One of the most popular new varieties on the market is “Endless Summer Hydrangea” and it is known to bloom more than once in a season. It’s in the macrophylla family and sets flower buds on old wood, but it is also known to set more buds and produce flowers during the growing season. It should still be treated as a hydrangea that blooms on old wood.
So if your hydrangea did not bloom then the flower buds might have gotten pruned off, or they may have been damaged over the winter–lucky for us, harsh winters are not common. Of course now that I opened my mouth we’ll have 12″ of snow. Hydrangeas like more water than most plants, they are quick to droop and let you know just how unhappy they are. In our HOT TX sun they do best in shade. North facing or morning filtered sun is best. We also suffer from low acidity in our soil and Hydrangeas have better color when acidified compost, or other food is added to the soil.
I’m a fan of the Fan Flower (Scaevola), it’s a greatannuals for Dallas. This plant grows 6-12″ tall in part sun to part shade, blooming mid summer to early fall. It has rounded basil like leaves and can be propagate by taking soft wood cuttings in late spring plant. They should be planted 8″ apart, a little closer in shade as they will take longer to grow. The ’New Wonder’ cultivar can survive temperatures into the low 100s and down to freezing. It’s can be used as a tender perennial in these parts and is originally from eastern Australia.
Fan Flower is a heat and drought tolerant plant so it’s perfect for Texas. One look at it’s blooms and it isn’t hard to tell where it got it’s name from.The petals are arranged around a yellow center which is a nice contrast. The flowers are a pretty shade of blue but are also available in Pink. do look like a fan. ‘Blue Wonder’ is the cultivar most commonly found. Other varieties are ‘New Wonder’ and ‘Purple Fanfair’. These plants are easy to grow and require little care often not being to particularly bothered by pests. You can prune Fan Flowers by pinching them to keep them bushy.
This self cleaning, low maintenance plant is more expensive than your typical annuals but it’s worth every penny. It looks best when planted in masses. A good companion plant is Coleus, Persian shield and Ti/Thai plant.
When are impatiens not impatiens–when they are SunPatiens of course. In the northen United States impatiens are grown in the sun. Now we too can grow these beautiful bountiful plants. SunPatiens were bred in Japan by Sakata Seed. Sakata is well known for pansies and is the originator of the well known ‘Majestic Giant’ Pansy, which we are all grateful for. Daylily and Lavender make great companion plants.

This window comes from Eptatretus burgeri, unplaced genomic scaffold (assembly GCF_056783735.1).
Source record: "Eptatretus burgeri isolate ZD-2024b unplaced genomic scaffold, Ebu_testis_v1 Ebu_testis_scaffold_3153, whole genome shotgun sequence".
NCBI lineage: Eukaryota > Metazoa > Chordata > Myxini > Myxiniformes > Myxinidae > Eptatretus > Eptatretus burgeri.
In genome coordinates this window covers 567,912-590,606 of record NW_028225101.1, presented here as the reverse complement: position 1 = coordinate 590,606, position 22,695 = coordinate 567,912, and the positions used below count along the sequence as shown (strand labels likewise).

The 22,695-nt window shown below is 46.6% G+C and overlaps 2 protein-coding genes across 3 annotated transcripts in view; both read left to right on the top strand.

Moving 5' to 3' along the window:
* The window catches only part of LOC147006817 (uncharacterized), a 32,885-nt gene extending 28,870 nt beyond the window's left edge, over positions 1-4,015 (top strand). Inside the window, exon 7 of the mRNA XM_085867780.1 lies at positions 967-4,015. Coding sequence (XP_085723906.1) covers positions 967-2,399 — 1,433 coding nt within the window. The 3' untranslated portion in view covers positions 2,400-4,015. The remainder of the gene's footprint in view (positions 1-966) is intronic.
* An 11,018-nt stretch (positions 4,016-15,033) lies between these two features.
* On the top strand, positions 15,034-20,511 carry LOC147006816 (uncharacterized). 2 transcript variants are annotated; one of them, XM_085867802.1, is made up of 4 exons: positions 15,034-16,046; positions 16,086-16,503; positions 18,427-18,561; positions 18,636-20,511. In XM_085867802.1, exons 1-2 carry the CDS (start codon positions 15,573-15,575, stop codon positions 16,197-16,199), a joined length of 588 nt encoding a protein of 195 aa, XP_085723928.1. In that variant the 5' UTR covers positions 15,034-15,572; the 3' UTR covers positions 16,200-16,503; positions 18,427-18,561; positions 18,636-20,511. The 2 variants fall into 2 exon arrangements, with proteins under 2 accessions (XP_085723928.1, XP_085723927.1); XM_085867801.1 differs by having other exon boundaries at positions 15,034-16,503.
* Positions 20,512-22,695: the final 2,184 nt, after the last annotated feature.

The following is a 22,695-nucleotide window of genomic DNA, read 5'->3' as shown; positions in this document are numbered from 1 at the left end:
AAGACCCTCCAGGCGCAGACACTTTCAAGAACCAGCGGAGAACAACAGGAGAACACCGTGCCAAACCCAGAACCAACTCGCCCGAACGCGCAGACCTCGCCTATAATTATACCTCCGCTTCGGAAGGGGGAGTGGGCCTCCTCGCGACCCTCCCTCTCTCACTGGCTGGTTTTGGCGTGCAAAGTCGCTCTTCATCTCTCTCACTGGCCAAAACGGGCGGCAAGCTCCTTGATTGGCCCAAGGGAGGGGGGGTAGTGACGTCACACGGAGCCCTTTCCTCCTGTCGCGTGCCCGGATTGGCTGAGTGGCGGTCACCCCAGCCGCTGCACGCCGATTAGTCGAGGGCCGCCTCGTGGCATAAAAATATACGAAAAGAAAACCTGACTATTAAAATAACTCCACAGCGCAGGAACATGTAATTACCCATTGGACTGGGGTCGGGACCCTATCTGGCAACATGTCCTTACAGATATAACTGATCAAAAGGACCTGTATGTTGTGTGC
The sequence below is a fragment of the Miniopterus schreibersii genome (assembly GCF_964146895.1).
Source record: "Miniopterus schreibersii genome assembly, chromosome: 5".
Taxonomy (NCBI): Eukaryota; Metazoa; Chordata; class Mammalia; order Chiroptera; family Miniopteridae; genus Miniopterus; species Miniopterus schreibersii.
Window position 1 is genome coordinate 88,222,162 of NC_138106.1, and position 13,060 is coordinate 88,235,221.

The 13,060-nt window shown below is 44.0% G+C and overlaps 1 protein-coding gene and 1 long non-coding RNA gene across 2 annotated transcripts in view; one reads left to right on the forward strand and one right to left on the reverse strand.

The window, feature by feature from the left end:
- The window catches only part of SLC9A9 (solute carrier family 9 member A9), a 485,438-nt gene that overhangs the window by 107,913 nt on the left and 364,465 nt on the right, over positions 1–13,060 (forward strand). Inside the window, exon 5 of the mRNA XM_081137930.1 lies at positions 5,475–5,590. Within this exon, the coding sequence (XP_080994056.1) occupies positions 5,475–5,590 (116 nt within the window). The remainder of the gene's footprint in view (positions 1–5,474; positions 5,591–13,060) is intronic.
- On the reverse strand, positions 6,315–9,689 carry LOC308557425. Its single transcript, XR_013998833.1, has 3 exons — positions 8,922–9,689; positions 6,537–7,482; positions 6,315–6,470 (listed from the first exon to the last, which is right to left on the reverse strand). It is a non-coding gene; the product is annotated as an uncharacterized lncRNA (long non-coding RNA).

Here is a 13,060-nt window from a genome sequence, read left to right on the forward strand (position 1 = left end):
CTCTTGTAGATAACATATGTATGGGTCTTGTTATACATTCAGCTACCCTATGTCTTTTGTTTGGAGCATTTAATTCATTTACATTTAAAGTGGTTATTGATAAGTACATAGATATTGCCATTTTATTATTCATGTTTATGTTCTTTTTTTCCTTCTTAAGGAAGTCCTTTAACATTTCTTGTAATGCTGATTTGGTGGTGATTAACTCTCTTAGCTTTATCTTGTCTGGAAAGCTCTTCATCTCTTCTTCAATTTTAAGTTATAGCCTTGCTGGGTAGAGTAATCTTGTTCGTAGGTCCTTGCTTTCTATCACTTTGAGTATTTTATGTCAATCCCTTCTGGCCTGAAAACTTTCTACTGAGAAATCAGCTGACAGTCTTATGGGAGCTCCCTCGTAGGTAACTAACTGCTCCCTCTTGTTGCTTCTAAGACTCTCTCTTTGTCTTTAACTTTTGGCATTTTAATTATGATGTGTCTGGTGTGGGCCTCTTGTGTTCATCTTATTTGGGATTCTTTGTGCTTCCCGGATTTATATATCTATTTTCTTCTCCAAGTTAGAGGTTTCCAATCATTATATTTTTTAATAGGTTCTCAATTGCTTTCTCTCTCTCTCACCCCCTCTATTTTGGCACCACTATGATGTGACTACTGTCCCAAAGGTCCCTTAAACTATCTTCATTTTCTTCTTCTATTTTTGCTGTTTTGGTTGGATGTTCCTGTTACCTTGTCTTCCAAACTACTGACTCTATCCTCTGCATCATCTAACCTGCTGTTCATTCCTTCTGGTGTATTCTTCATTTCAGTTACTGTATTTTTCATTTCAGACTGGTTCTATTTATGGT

Click here for more info from SunPatiens
SunPatiens compact series
Sun Pateins spreading series
Sun Patiens Vigorous series
If you would like to have SunPatiens installed in your garden by a Landscape Company in Dallas please contact us at sales@DallasCurbAppeal.Com or call us at 214-257-8155
Landscape Ideas for Dallas: Annuals-Pentas
By Dallas Landscape Contractor
Pentas or Star Clusters are great annuals for Dallas. These African natives come in bold colors like red, hot pink and purple. part sun (the morning kind) to dappled shade in Dallas. This is not adrought tolerant plant. As with most annuals it will require regular watering. What does that mean you ask? Well here goes. It needs to maintain it’s moisture. Annuals are typically bought in 2-6″ containers. When the first 2 inches are dry it needs to watered. Place these great Dallas annuals close to your entry points so that they can be hand watered when necessary. Expect your blooms in late spring through to fall.
This is also a great plant for butterfly gardening in Dallas. It mixes well with the usual annuals like Begonias and Dusty Miller. I like to plant them with Gregs Blue Mist Flower (Ageratum), which is also widely used as a butterfly garden must have. If you want to take great pictures of butterflies, especially Monarch’s go to the Texas Discovery Garden and hang out by the Mist Flower–you won’t be disappointed.Pentas are widely used in borders or bedding plants but they also do well when grown in containers.
Please consider becoming a member or volunteering at theTexas Discovery Garden. It’s a fantastic place to go to with your family or just yourself. There’s great people that work there. I have and will continue to volunteer there. I learn something new every time I go. The people that work there are not only great to talk to but extremely knowledgeable and passionate about the Texas Discovery gardens. They have educational program throughout the year and are definitely worth taking a look at.